Could've done without your Christianity comment at the beginning.... but otherwise what a professional, thorough job! What a lot of work.

But there's NO way this could really be published, because it makes Lucas look like a complete fool in the latter part of his life


Do you have a problem with christianity?


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Originally posted by: Jumpman
zombie,

Which is all very true...but some of what you've written will be used as an "I told you so" mantra when it comes to the Prequels. For me, having read many of his interviews, it was pretty clear that he was making this stuff up as he went on or "mis-remembers" certain aspects and remembers others perfectly well. It is very interesting but at the end of the day, it just goes to show how all-encompassing the creative process is when it comes to film.

I mean, this guy literally to the last moments in the editing room of Episode III, was still shaping the overall thematic structure of the saga, even though the five previous films were already done. I find that fascinating that he can ever do that.

Some would see your essay as the definitive evidence as to why the Prequels "don't work." I find it as evidence that the films themselves have flaws but the whole of the Saga is perfect.

Some of your conclusions I don't agree with, but you do provide ample evidence to said conclusions...most of the time. Again, it's a very informative write-up, you've produced. And, I'm glad you're putting it out there.


I agree with you, and i think that 90% of the time, when he changed things it was for the better. I think Revenge of the Sith is actually quite decent but if he hadn't changed it, if he had left it as it was shot, i probably would think that it sucked as much as AOTC did, so i am glad that he made such drastic character changes in the editing. The only instance where his changes hurt the story is in TPM and this is in a very indirect way--its not that the story was made worse (i happen to think it was but this is just my personal opinion) but that the following two films were very much affected and compromised in ways that Lucas himself didn't fully realise at the time. Thats the real problem. AOTC was hampered by the fact that everything had to be re-introduced and sped through, and so it came off as disjointed and shallow, and then when he started writing ROTS he realised that he had sabotaged himself from the start so he had to totally re-write the story treatment in the summer of 2002 because "the bridge to Episode IV" was still way too far apart, as he says. Basically a three-film arc was squeezed into two films, and even then AOTC was still fairly irrelavant to the actual story by Lucas' own admission.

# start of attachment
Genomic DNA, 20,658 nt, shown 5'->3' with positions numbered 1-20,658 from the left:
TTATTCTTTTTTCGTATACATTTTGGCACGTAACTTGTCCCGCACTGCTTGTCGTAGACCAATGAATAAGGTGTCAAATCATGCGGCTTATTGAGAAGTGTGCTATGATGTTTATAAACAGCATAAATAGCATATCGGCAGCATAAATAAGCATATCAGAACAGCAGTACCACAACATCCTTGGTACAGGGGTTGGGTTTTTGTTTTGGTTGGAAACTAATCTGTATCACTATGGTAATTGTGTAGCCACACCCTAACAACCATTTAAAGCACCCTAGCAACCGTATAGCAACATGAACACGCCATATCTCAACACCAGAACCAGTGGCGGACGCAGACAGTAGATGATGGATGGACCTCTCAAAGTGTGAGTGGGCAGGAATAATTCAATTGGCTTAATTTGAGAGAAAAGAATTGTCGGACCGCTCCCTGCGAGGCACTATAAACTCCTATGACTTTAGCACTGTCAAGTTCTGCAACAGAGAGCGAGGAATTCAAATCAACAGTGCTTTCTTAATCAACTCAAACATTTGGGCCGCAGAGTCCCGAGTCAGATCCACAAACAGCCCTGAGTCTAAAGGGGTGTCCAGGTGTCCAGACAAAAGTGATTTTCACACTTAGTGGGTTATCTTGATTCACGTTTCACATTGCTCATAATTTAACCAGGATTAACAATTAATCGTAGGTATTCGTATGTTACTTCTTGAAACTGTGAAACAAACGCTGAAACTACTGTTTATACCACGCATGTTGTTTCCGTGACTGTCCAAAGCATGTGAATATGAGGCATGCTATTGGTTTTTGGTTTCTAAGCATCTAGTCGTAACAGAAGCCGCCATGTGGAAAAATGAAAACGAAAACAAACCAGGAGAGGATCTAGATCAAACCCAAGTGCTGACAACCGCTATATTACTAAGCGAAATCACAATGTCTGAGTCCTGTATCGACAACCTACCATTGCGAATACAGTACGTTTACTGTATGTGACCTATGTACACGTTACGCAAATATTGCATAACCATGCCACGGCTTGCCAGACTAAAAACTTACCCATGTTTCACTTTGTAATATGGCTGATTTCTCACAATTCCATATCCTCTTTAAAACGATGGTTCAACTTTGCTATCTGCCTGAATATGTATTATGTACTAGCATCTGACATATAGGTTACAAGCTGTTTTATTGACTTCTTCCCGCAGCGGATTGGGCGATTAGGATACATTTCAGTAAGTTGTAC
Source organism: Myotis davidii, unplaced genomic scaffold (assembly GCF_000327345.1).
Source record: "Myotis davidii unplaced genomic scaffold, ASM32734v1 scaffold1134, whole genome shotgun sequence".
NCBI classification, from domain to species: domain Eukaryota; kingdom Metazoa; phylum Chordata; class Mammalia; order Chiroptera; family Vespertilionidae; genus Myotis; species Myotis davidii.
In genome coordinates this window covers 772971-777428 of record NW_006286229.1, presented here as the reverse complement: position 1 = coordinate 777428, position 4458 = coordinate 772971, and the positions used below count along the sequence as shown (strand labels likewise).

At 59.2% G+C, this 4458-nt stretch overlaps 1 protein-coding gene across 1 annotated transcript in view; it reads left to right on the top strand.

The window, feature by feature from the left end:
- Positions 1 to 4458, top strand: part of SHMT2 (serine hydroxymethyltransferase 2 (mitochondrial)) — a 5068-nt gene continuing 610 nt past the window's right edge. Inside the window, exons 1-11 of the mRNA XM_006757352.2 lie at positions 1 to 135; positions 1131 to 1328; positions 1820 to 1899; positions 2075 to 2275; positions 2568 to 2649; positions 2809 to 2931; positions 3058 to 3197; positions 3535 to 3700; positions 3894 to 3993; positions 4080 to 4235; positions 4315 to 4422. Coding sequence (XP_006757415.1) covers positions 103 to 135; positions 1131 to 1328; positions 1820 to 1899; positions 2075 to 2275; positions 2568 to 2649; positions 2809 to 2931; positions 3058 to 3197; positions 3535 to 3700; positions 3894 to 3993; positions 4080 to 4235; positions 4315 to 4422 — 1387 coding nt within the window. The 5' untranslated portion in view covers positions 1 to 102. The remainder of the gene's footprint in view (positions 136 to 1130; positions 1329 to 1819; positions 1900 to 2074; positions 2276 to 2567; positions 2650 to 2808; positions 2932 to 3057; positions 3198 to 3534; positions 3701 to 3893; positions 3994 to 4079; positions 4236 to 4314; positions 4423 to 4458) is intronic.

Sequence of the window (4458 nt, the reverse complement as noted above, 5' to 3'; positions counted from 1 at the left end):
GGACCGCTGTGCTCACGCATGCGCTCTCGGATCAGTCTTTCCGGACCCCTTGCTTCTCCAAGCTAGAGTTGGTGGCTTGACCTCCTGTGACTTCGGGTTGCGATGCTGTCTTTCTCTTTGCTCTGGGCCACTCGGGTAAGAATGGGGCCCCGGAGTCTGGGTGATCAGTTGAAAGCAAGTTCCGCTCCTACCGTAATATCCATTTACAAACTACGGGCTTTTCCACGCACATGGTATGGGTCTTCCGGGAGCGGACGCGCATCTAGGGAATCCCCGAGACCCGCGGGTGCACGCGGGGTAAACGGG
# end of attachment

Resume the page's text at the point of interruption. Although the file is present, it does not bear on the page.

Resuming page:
Really though, i don't think these things can really be used as significant "anti-prequel" fire--the prequels were lacklustre because the characters, pacing, directing and writing were weak, not because the story turned out a certain way. If the story for TPM, AOTC and ROTS were identical to the final film but handled with more convincing characters, scripting and performances i don't think there would be a lot of backlash--its really the execution rather than the overall plot itself, for most people anyway, though obviously the plot impacts the dynamics of the characters.

The Secret History of Star Wars -- now available on Amazon.com!

"When George went back and put new creatures into the original Star Wars, I find that disturbing. It’s a revision of history. That bothers me."

--James Cameron, Entertainment Weekly, April 2010

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zombie,

With Episode I, I definitely agree as I'm sure many, many fans do that there is an alternative version of Episode I and we pretty much know what that is. At the same time, I see what Lucas was thinking...even if he went a tad too far.

Sure, he could've shown Anakin, as a teenager, to be just as sweet and as innocent and selfless as he is in the film now. But, like all teenagers even if they are only raised by one parent, tend to want to get away from the nest and tend to be a tad rebellious in those teenager years. And if he had done that, there would've been no mystery to Anakin turning into Darth Vader.

At least, at the age of 9, you could literally reflect after the film was over and truly wonder how the hell "that kid" becomes Darth Vader after witnessing the character in Episode I.

I mean, for Lucas, it comes down to two options; do it the way I've hinted at in interviews and what's been hinted at in the EU or go in a totally different, dangerous direction.

The majority felt that the totally different, dangerous direction is what killed the Prequels from day one. But there are some who see what he was going for and believes it works....

But, truly, his decision did change how would eventually come out. For the record, I don't have a problem with the 10 year gap between Episodes I and II. There was enough, in Hayden's performance, to make the connection between how the character was in the first film and what you can infer within that 10 year gap when Episode II starts.

Twisted by the Dark Side, young Skywalker has become. The boy you trained, gone he is. Consumed by Darth Vader.

-Yoda; Episode III Revenge of the Sith.
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I have not read it yet, but am lookiing forward to it. I do have a question - Is the book in it's complete form, or are you still doing revisions?
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Originally posted by: 20th Century Mark
I have not read it yet, but am lookiing forward to it. I do have a question - Is the book in it's complete form, or are you still doing revisions?


In a few months time I'll probably clean up a few things that are bothering me like some grammar and probably add an index, and my section on Journal of the Whills will unfortunately have a fairly significant re-edit, which i will probably post as its own summarised article--in other words, don't worry about waiting for fear of re-reading anything. The book is done. Anything added will be mentioned on the website.

The Secret History of Star Wars -- now available on Amazon.com!

"When George went back and put new creatures into the original Star Wars, I find that disturbing. It’s a revision of history. That bothers me."

--James Cameron, Entertainment Weekly, April 2010

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“Always loved Vader’s wordless self sacrifice. Another shitty, clueless, revision like Greedo and young Anakin’s ghost. What a fucking shame.” -Simon Pegg.